The use of internal rate of return, or IRR, has seen a surge in visibility over the past several years. There is good reason for this. It’s benefits are helpful when comparing the returns of different investments, HOWEVER, there are serious limitations. Title III of the Jumpstart Our Business Startups (JOBS) Act allowed real estate investment companies to crowdfund real estate deals from both accredited and non-accredited investors and use this metric as one of the main selling points of their investment opportunities.
In order to generate revenue, many real estate investment companies committed to short-term real estate deals, usually ranging from three to five years. These deals were marketed as yield-driven, promising both a strong IRR and an average 2.00x equity multiple. IRRs ranged from 15% to 25% or more. Real estate investment companies prioritized growth over long-term value, and investors signed up for what my instincts tell me will be a mistake.
Let me explain.
The IRR is (simply) a projected annual growth rate, and is usually driven up by value-add real estate properties and development projects. Prioritizing IRR as the number one investment criteria leads to fundamentally weak long-term strategies. The focus is directed to numbers, missing the goal of many investors: long-term growth and stability.
As I see it, the IRR has four core weaknesses that investors need to take into account:
- IRR is largely subjective
- IRR calculations are based on arbitrary end dates
- Safety is external to risk in calculations of IRR
- High IRR deals entice investors to sacrifice long-term gains for short-term profits
- #1: The IRR is largely subjective
IRR works best when forecasting projects, with few cash flows, and with short timeframes. The more uncertainty or outside variables in an investment, the less reliable IRR becomes. Such outside variables include management reputation, track record, and corporate transparency. External or unexpected costs are also ignored with standard IRR measures. IRR calculations come with a host of assumptions. Investors often fail to look under the surface to understand how a real estate investment company calculated the IRR. Forecasting needs to be treated with some degree of skepticism.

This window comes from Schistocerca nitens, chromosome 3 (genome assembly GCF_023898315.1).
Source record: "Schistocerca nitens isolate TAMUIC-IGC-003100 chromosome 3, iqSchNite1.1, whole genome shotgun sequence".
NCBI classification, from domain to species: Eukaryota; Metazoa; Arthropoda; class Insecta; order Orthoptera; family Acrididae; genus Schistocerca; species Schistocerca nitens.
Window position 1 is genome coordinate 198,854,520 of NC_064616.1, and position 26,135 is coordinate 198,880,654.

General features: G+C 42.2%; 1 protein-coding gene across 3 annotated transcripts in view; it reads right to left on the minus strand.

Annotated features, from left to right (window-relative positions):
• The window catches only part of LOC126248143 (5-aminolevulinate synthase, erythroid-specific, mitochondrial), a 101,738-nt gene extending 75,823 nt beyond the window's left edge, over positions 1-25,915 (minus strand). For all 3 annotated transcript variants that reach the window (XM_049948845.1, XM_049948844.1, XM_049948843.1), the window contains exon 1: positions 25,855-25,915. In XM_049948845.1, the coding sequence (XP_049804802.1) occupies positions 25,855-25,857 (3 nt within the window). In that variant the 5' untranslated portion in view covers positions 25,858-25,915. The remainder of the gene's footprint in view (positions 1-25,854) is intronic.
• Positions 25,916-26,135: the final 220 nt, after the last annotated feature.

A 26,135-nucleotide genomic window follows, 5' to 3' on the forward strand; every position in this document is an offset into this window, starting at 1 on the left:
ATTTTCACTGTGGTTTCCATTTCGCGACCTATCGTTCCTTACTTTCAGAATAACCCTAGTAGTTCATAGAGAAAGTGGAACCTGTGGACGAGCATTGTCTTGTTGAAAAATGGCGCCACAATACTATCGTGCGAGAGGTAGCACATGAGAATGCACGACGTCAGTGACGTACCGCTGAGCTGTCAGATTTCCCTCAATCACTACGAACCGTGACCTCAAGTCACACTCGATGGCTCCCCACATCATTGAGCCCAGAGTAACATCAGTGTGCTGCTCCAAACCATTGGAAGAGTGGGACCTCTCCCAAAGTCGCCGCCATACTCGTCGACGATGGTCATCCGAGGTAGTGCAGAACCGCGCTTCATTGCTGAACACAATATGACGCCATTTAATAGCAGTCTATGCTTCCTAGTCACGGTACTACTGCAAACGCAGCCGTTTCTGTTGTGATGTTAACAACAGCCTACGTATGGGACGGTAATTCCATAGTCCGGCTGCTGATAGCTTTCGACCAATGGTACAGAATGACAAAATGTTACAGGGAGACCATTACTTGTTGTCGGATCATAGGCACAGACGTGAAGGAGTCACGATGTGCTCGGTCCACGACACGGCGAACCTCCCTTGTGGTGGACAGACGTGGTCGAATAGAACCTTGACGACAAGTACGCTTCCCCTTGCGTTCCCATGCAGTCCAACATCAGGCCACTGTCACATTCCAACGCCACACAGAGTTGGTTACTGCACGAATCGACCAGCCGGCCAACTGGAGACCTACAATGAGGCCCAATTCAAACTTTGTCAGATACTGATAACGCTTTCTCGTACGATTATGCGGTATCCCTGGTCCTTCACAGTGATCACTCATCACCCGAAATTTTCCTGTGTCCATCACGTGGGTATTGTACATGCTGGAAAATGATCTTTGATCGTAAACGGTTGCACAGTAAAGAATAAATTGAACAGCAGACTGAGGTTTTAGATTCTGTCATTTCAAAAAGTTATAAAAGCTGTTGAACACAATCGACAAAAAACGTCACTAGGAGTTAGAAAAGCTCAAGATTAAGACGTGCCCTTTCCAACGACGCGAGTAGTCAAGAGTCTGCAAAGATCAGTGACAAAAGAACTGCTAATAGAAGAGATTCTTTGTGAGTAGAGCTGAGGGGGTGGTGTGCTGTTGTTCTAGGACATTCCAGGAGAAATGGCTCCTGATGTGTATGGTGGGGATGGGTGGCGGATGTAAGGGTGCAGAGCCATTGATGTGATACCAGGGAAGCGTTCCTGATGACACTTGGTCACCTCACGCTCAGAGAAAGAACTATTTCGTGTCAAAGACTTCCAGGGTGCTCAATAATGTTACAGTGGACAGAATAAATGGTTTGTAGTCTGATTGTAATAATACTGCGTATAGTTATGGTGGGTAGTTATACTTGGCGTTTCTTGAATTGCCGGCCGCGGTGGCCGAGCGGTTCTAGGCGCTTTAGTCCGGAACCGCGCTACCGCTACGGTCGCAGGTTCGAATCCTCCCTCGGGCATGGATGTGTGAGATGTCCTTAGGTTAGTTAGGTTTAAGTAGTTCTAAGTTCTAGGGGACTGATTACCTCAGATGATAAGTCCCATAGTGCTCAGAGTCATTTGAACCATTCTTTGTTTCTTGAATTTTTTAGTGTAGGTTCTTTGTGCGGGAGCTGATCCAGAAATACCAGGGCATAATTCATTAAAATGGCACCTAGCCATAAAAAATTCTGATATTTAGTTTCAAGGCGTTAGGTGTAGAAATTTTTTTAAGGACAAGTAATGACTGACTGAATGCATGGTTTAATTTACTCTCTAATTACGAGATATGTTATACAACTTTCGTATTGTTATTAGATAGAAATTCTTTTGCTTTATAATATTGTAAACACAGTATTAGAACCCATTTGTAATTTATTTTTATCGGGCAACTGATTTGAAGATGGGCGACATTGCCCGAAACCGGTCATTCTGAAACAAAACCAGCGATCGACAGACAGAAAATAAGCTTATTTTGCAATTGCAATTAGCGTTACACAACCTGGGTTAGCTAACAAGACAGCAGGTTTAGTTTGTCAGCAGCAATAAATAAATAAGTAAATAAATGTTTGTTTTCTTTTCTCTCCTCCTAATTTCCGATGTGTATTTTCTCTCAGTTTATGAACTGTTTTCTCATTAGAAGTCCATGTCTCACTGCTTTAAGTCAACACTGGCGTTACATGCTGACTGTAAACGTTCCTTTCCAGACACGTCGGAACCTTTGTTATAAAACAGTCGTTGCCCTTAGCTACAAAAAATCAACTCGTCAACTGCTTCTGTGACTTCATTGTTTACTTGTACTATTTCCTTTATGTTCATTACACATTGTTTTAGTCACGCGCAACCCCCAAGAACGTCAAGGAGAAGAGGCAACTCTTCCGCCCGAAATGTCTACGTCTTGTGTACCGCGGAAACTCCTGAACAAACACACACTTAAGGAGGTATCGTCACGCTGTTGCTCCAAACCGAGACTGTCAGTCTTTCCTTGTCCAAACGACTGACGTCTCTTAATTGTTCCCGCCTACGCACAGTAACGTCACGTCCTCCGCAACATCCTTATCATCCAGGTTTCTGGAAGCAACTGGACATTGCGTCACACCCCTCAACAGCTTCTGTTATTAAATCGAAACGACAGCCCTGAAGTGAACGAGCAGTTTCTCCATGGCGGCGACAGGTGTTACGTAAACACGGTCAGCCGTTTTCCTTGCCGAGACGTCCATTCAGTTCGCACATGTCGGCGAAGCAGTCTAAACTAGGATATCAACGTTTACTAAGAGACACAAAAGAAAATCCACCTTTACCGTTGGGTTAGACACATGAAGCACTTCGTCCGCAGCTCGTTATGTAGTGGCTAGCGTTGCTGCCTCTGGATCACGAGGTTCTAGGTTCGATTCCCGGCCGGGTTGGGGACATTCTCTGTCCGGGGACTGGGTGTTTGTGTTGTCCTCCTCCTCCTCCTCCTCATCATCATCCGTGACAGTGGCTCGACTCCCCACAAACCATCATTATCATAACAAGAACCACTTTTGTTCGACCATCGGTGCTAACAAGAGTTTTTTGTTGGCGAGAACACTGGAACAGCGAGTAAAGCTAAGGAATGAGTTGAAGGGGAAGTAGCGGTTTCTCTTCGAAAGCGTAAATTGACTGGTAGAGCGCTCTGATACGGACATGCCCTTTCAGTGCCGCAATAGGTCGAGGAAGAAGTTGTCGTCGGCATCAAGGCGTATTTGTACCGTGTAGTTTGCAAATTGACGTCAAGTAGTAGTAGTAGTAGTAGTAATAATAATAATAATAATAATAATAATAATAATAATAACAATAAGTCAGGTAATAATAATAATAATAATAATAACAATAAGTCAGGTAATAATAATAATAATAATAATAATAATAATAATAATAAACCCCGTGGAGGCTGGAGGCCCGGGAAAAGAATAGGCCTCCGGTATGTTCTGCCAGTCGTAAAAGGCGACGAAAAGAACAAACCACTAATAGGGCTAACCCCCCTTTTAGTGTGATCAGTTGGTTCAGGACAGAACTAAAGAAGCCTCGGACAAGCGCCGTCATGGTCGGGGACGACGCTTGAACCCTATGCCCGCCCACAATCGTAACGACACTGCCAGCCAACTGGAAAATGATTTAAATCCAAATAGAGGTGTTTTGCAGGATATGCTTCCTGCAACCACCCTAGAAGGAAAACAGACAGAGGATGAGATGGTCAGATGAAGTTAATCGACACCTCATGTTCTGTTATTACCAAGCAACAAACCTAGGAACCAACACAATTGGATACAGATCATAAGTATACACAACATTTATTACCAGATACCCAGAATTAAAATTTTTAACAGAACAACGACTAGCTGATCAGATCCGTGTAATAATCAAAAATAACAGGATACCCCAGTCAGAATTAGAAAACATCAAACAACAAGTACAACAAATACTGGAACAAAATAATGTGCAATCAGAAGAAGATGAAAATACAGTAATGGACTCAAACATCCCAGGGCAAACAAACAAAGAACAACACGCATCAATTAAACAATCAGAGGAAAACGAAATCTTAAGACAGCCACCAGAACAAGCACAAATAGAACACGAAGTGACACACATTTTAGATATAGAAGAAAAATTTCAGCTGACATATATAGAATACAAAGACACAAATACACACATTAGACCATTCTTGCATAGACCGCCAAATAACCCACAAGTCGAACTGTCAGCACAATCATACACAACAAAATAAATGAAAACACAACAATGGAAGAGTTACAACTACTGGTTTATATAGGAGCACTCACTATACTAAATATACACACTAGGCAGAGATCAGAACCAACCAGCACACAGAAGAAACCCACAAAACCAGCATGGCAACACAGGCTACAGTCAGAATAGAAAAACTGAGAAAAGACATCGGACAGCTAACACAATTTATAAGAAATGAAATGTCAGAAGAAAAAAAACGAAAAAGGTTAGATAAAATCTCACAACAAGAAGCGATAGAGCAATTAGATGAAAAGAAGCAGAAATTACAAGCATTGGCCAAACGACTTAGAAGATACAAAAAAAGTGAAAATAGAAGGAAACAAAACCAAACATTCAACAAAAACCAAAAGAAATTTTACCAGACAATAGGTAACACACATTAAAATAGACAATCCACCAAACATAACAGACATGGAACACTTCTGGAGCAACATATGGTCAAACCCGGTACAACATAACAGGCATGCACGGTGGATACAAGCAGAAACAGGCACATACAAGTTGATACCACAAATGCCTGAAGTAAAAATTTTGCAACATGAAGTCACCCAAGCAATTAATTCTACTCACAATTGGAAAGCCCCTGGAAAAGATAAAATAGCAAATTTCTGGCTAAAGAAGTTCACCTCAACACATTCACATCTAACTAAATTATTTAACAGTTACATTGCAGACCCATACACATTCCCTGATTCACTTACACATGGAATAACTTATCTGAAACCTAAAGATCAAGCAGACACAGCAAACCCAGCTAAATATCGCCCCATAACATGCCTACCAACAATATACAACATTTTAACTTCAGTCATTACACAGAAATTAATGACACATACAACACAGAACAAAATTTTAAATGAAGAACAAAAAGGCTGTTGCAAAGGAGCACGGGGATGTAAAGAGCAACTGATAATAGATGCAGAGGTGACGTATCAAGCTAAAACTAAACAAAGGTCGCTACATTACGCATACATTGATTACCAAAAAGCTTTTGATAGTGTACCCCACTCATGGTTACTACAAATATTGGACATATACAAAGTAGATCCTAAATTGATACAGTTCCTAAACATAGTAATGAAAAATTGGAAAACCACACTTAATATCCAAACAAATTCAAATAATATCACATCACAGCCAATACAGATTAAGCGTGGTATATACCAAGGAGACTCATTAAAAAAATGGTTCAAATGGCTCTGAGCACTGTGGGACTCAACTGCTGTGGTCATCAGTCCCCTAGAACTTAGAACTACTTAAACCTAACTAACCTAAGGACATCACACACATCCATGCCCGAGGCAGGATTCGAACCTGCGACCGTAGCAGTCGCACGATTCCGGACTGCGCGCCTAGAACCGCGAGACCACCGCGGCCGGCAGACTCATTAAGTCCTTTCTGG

#2: IRR calculations are based on arbitrary end dates
IRR is the rate of growth a project expects to generate over a certain amount of time. Projects often establish an arbitrary end date of from three to ten years, and peg the IRR and other return calculations to the chosen end date. Unfortunately, many projects fail don’t assume potential downturns in the market, making the initial IRR calculation virtually worthless. External factors may drive project managers to sell early or extend beyond the initial timeframe
#3: Safety is external to risk calculations within the IRR
The IRR excludes are external factors affecting growth – this explains why ‘internal’ is used as the I in IRR. The calculation for the IRR is based on net cash flow, total investment, the net present value of cash flows, and the number of time periods. IRR says nothing about external factors that also affect an investment decision. A true long-term investment strategy is able to manage a rash of external factors that heavily influence profitability: interest rates, inflation, human behavior, political changes, legal rulings, and economic boom and bust cycles. Safe, stable investing is external to the IRR.
#4: High IRR deals entice investors to sacrifice long-term gains for short-term profits
IRR deals north of 25% or 30% effectively blind investors to the ability to think long-term. Many crowdfunded deals are for three to five years with outstanding IRRs. But are these the best investments to build long-term wealth? I am convinced IRR is one component that drives investors to chase short-term profit. Such investors sacrifice the stability and value to owning and holding real estate over the long-term: 15 to 20 years or more. 12% IRR on a 15- to 20-year deal implies more stability, growth, and potential than 30% IRR on a 3-year deal. Short-term deals will also suffer transaction costs and the need to continually reinvest in additional high IRR deals. This is not a winning strategy for safety and stability.
IRR may have a place in investment analysis and strategy, but it needs to be taken with caution.